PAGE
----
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From: Daryle Walker (darylew_at_[hidden])
Date: 2006-11-12 15:42:28

On 11/11/06 9:10 PM, "Sascha Krissler" <boost-dev_at_[hidden]>

> i had this little idea.
> when yo want to customize a class with a container like
> template <typename T, typename Container>
> struct Foo;
> then you must instanciate it with:
> Foo<int, std::vector<int> >
> the second int is redundant.
[TRUNCATE failed solution with a template-based template parameter and a
better solution with MPL reading or writing template parameters]

No, it's not redundant. STL stuff involving containers is set up so a
direct, non-template, class can be used as a container. Solutions involving
certain template games will break that philosophy.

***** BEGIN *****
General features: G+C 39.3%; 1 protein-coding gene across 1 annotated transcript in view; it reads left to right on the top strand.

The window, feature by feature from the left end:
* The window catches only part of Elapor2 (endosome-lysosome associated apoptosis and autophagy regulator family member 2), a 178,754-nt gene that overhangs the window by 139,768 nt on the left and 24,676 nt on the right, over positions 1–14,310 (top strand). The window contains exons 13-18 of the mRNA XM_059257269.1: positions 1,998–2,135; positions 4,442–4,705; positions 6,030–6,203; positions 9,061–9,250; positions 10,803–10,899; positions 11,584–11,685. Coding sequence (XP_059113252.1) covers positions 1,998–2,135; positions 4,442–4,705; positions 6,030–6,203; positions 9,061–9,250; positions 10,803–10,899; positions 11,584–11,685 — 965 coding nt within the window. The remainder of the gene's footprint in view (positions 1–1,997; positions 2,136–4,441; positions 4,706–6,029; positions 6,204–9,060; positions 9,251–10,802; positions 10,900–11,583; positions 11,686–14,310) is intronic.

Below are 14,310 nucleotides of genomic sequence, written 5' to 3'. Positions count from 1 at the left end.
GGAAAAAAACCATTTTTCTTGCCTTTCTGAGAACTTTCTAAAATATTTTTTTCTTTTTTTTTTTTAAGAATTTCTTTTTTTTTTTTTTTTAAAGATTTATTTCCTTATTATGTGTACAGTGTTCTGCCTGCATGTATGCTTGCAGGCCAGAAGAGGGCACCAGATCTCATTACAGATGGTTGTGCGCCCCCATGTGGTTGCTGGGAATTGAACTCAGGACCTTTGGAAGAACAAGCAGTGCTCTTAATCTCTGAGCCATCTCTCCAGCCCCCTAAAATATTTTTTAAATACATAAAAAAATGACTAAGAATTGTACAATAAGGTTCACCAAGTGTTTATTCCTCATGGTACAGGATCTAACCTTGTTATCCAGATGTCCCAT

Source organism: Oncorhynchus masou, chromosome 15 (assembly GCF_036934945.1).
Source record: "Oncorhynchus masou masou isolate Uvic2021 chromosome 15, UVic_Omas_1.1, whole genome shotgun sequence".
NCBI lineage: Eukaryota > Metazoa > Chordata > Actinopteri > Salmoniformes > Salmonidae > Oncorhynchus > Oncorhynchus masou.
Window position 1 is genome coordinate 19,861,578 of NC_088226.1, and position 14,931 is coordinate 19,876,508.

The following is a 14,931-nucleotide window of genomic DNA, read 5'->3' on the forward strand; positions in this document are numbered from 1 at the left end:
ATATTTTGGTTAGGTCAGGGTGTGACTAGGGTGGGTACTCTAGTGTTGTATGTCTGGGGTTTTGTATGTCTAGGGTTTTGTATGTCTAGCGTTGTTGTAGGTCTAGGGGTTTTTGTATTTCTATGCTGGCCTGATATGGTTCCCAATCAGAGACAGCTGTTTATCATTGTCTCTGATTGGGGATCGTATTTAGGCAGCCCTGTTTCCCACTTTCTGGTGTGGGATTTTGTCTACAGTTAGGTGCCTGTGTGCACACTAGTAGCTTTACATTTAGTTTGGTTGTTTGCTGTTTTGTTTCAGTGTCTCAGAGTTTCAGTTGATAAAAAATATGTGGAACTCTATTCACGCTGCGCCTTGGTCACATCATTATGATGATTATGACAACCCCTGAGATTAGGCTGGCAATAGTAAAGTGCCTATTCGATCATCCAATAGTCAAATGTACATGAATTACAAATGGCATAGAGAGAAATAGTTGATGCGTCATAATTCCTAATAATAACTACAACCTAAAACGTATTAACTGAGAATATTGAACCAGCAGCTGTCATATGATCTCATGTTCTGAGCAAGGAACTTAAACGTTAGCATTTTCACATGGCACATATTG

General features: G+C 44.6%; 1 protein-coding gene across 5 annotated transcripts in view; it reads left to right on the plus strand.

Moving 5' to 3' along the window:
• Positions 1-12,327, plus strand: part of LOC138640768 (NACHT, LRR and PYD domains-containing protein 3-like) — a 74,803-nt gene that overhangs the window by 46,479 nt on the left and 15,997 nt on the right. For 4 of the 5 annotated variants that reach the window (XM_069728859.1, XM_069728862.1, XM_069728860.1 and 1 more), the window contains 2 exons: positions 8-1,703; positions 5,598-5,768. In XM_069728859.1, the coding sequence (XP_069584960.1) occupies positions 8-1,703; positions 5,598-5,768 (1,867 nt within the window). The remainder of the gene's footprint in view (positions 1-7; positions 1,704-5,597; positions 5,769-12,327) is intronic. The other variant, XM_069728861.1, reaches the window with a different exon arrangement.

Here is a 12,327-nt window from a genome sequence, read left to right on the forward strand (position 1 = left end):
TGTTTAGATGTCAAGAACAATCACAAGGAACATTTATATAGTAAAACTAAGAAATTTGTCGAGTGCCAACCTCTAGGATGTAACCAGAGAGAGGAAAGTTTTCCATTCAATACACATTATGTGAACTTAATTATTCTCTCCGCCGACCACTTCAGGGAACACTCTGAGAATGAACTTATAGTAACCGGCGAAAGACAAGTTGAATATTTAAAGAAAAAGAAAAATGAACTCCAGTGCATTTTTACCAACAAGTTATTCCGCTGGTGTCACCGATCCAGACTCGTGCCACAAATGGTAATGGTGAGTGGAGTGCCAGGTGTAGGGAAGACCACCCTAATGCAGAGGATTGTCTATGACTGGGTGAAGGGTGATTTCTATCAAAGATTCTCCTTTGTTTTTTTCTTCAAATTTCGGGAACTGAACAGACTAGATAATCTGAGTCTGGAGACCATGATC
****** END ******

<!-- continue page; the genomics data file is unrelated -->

I use asserts to make sure a container is compliant with what I need. Here
is an example from some code I'm putting in the Sandbox:

#include <memory> // for std::allocator
#include <boost/type_traits/is_same.hpp> // for boost::is_same
#include <boost/static_assert.hpp> // for BOOST_STATIC_ASSERT

namespace boost { namespace math {

template < int Radix, class Allocator = ::std::allocator<int> >
class big_radix_whole
    // Pre-conditions
    // (SNIP constraints on "Radix")
    BOOST_STATIC_ASSERT( (is_same<int,
     typename Allocator::value_type>::value) );

    // ...

} }

Now I can use a non-template allocator class like:

#include <cstddef>

class my_int_allocator // Note: _no_ "template" preamble!
    typedef int value_type;
    typedef std::size_t size_type;
    typedef std::ptrdiff_t difference_type;
    typedef int * pointer;
    typedef int const * const_pointer;
    typedef int & reference;
    typedef int const & const_reference;

    // You're screwed if you need "rebind".

    // Put address, max_size, allocate, deallocate, etc. here...

Daryle Walker
Mac, Internet, and Video Game Junkie
darylew AT hotmail DOT com

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